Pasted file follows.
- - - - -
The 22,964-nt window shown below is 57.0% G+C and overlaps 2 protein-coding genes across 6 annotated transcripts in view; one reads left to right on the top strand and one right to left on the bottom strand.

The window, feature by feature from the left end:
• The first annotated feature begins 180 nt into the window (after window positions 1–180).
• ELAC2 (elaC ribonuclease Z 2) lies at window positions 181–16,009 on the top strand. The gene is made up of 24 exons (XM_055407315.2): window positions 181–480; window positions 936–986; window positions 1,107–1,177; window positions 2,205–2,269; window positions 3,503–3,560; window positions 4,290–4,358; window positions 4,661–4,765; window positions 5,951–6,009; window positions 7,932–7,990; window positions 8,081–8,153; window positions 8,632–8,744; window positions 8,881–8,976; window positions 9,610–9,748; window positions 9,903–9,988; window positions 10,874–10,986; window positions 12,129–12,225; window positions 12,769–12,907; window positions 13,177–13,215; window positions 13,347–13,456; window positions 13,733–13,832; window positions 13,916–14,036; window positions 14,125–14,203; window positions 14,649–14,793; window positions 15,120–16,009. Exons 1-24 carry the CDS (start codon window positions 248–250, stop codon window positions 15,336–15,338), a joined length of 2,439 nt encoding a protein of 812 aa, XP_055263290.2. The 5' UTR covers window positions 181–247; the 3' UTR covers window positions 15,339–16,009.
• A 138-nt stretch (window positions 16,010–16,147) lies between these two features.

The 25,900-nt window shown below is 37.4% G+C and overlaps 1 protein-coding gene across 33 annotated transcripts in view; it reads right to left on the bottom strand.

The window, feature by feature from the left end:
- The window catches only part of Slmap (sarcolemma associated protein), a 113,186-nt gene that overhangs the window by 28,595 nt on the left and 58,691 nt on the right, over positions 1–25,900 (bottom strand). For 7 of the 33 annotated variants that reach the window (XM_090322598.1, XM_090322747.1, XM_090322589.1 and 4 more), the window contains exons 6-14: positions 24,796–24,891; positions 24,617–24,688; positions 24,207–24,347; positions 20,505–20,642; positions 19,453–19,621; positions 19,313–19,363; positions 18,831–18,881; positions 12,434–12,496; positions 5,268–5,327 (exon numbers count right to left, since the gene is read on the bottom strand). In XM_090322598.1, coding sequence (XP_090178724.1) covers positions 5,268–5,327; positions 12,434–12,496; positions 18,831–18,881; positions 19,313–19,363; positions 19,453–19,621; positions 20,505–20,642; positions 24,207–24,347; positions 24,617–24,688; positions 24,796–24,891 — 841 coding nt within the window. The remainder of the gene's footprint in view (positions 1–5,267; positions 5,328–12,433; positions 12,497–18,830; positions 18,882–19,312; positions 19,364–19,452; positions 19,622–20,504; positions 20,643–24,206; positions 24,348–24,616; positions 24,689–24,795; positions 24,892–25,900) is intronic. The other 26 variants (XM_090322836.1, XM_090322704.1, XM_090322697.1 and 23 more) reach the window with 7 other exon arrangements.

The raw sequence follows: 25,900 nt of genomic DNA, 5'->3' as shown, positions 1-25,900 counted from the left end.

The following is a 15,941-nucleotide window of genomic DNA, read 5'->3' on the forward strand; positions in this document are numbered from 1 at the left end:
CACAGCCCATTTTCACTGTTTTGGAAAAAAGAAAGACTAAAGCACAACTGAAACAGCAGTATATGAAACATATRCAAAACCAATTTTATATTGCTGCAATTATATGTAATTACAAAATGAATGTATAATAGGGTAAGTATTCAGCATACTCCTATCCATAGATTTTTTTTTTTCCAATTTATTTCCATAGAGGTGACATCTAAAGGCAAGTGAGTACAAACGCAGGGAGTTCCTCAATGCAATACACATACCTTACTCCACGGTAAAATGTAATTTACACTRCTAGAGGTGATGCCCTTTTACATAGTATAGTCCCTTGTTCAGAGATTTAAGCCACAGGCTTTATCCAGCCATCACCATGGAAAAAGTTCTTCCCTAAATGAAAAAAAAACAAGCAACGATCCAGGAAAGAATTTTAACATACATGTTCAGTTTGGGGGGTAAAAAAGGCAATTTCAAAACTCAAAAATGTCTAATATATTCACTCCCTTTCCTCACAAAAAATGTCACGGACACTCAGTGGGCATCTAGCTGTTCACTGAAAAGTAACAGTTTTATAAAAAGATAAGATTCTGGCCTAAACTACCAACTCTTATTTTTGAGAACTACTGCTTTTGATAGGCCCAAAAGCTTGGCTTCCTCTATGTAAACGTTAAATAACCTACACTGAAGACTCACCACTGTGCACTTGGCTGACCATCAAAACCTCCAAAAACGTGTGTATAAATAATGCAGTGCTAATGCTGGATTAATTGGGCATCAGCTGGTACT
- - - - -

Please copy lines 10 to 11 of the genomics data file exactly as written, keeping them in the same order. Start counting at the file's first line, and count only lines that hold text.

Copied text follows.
The following is a 15,941-nucleotide window of genomic DNA, read 5'->3' on the forward strand; positions in this document are numbered from 1 at the left end:
CACAGCCCATTTTCACTGTTTTGGAAAAAAGAAAGACTAAAGCACAACTGAAACAGCAGTATATGAAACATATRCAAAACCAATTTTATATTGCTGCAATTATATGTAATTACAAAATGAATGTATAATAGGGTAAGTATTCAGCATACTCCTATCCATAGATTTTTTTTTTTCCAATTTATTTCCATAGAGGTGACATCTAAAGGCAAGTGAGTACAAACGCAGGGAGTTCCTCAATGCAATACACATACCTTACTCCACGGTAAAATGTAATTTACACTRCTAGAGGTGATGCCCTTTTACATAGTATAGTCCCTTGTTCAGAGATTTAAGCCACAGGCTTTATCCAGCCATCACCATGGAAAAAGTTCTTCCCTAAATGAAAAAAAAACAAGCAACGATCCAGGAAAGAATTTTAACATACATGTTCAGTTTGGGGGGTAAAAAAGGCAATTTCAAAACTCAAAAATGTCTAATATATTCACTCCCTTTCCTCACAAAAAATGTCACGGACACTCAGTGGGCATCTAGCTGTTCACTGAAAAGTAACAGTTTTATAAAAAGATAAGATTCTGGCCTAAACTACCAACTCTTATTTTTGAGAACTACTGCTTTTGATAGGCCCAAAAGCTTGGCTTCCTCTATGTAAACGTTAAATAACCTACACTGAAGACTCACCACTGTGCACTTGGCTGACCATCAAAACCTCCAAAAACGTGTGTATAAATAATGCAGTGCTAATGCTGGATTAATTGGGCATCAGCTGGTACT